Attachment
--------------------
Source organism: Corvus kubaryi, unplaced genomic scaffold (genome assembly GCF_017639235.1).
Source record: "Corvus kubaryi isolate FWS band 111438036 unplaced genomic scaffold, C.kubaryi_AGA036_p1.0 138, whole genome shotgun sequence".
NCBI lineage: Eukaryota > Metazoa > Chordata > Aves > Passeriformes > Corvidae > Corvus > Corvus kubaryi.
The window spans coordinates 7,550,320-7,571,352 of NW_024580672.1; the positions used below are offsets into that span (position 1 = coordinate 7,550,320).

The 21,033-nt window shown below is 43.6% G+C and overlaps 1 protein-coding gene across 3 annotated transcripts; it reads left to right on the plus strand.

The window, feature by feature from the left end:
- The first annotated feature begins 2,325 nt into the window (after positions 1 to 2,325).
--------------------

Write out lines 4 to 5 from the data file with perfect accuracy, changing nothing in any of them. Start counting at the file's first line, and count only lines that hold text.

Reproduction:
The window spans coordinates 7,550,320-7,571,352 of NW_024580672.1; the positions used below are offsets into that span (position 1 = coordinate 7,550,320).

The 21,033-nt window shown below is 43.6% G+C and overlaps 1 protein-coding gene across 3 annotated transcripts; it reads left to right on the plus strand.